Japan Bond Yields Tumble to New Lows as Yen Soars on Brexit, Fed

Lower Negative Interest Rates Make No Sense: Blain
  • Yield on 40-year bonds falls to record 0.2%, 30-year at 0.15%
  • Yen gains are likely to push yields even lower, Mizuho says

Japan’s government bonds surged, driving down yields from five to 40 years to record lows as the yen surged after the central bank kept policy unchanged, while the Federal Reserve cited Brexit risk as a reason for standing pat.

Government debt worldwide has rallied to its best start to any year in two decades as Brexit concerns intensify pessimism that the global economy will struggle to regain momentum. Germany’s 10-year sovereign yield fell below zero this week for the first time.  The U.K.’s June 23 referendum on whether to leave the European Union was factored into the Fed’s decision to leave rates steady, Chair Janet Yellen said on Wednesday in Washington. The Fed also eased back on interest-rate increase expectations.

Yields on all benchmark sovereign securities in the world’s second-largest bond market fell to records Wednesday, extending a rally fueled by global haven flows and the Bank of Japan’s January decision to introduce negative interest rates on top of purchases of about 80 trillion yen ($771 billion) a year of government debt. The BOJ left policy unchanged at the end of a two-day meeting Thursday as most economists had predicted.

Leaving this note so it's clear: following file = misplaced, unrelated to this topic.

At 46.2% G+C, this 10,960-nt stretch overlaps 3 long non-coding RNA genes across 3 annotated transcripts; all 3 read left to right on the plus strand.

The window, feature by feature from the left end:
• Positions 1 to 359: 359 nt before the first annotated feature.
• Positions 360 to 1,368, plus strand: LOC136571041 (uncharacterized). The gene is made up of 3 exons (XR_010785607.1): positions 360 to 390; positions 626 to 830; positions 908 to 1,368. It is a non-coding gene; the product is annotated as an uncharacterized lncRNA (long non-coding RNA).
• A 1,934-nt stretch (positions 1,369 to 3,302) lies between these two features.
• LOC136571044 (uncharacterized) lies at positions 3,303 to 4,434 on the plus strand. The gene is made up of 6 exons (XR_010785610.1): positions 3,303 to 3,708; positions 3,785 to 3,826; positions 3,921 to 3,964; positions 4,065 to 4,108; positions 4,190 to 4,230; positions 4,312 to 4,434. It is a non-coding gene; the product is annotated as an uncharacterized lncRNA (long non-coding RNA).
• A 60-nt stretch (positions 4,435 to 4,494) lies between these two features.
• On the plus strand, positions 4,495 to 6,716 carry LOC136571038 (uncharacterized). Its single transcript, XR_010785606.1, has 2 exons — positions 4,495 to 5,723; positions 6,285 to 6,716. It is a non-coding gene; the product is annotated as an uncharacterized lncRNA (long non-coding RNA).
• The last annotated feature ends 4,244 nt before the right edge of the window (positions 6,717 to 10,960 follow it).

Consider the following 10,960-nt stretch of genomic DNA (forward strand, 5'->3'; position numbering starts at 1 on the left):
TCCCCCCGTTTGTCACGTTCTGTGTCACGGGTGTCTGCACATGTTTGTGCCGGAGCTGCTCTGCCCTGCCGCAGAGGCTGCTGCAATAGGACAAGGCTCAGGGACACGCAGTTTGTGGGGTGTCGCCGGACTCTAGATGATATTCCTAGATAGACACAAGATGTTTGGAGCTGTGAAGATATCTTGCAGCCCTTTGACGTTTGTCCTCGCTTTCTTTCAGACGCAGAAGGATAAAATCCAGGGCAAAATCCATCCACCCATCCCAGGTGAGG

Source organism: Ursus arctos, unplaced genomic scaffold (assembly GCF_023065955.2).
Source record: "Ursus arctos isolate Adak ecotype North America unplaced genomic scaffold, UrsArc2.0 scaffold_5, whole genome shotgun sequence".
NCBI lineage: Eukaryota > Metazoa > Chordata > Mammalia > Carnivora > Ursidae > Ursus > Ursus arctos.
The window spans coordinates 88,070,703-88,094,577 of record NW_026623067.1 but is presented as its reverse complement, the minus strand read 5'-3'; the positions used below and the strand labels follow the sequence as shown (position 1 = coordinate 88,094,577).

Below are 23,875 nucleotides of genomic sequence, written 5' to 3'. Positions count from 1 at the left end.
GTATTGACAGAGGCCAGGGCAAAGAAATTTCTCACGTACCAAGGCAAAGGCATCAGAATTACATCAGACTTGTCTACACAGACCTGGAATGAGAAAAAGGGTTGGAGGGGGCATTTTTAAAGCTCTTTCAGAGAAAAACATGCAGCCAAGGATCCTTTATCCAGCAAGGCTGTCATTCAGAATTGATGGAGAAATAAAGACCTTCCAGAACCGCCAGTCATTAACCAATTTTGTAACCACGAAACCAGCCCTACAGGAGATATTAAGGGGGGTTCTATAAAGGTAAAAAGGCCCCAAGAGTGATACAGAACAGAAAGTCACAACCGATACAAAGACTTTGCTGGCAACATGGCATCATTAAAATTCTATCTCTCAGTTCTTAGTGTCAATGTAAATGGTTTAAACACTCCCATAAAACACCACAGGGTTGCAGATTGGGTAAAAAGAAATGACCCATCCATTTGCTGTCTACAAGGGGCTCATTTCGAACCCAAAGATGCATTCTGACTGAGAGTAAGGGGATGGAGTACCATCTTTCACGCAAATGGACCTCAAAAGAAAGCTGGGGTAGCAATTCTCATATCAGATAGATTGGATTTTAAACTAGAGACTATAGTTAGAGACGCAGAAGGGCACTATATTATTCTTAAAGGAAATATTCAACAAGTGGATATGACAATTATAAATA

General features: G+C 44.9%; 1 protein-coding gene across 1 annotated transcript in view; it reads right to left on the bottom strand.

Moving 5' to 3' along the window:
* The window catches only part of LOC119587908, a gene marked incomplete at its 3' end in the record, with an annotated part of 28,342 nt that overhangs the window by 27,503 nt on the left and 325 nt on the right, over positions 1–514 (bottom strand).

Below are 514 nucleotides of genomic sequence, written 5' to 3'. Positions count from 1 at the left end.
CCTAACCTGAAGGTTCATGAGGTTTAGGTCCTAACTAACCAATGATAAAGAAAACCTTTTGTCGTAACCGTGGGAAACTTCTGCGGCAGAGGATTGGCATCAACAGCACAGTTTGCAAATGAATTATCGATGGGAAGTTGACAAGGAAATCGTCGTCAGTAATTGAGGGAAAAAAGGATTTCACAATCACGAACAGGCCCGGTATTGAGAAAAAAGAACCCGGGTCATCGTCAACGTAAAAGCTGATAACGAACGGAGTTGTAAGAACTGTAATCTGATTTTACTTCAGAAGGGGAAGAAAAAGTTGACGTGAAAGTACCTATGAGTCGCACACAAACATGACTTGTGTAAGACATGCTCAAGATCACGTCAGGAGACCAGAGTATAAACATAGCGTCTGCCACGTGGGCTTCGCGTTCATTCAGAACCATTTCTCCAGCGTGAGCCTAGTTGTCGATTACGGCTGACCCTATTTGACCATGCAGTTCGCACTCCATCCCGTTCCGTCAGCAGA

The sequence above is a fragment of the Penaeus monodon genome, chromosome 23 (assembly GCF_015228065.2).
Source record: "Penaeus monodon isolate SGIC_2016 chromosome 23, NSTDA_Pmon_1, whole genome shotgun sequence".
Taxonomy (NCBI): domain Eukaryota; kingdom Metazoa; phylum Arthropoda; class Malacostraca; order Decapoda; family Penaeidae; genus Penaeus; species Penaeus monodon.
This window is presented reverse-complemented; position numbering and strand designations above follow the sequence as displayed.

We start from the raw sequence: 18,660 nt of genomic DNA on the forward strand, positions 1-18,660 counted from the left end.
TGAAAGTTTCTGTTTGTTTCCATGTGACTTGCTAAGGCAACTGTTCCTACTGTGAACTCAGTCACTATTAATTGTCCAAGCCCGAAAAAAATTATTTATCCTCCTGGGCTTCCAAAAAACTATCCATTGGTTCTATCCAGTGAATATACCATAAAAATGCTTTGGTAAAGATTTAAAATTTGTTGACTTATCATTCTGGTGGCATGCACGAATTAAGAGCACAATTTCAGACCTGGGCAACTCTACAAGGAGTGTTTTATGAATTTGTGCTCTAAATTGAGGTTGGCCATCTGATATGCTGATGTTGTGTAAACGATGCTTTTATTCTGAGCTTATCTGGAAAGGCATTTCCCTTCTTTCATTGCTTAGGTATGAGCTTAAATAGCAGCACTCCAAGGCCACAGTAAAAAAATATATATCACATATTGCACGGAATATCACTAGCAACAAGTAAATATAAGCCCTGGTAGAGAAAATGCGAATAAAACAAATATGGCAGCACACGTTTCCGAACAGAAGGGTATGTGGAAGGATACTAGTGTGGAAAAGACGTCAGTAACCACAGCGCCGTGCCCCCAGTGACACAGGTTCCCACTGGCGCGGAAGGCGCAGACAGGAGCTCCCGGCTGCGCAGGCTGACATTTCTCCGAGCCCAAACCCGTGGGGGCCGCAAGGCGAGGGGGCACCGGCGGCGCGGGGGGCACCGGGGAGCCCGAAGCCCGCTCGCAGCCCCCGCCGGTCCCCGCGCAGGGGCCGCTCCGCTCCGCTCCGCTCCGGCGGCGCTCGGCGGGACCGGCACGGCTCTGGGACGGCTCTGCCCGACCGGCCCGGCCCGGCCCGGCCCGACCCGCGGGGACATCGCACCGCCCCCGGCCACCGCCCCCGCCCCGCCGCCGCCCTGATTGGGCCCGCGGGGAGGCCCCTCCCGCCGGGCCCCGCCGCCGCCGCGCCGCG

Records Tumbling

Japan’s 10-year yield fell to a record minus 0.21 percent, while the 20-year bond yield dropped to an all-time low of 0.095 percent. Yields on 30-year bonds declined to a record 0.15 percent and five-year yield declined to a record minus 0.305 percent. The 40-year yield hit an unprecedented 0.2 percent Thursday.

“The BOJ for many was expected to keep its easing options and not do anything today” ahead of the U.K. referendum and also to monitor effects of the negative rate policy, said Yasunari Ueno, the chief market economist at Mizuho Securities Co. in Tokyo. “The yen kept rising after the BOJ’s outcome. The yen rising past 105 has had a great impact. Japanese yields are under more pressure to fall from falling U.S. yields and the yen’s appreciation.”

Global government debt had gained 5.5 percent this year as of Wednesday, the most for any comparable period since 1995, according to Bank of America Corp. indexes. Japan’s sovereign bonds generated returns of 6.6 percent, the data show.

The yen rose to 103.61 per dollar, the strongest since August 2014.

“JGB yields are at levels where they should be peaking out, but given that the U.K. is the underlying driver, Japanese yields are unlikely to reverse course and rise just yet,” said Katsutoshi Inadome, senior bond strategist at Mitsubishi UFJ Morgan Stanley Securities Co. in Tokyo.

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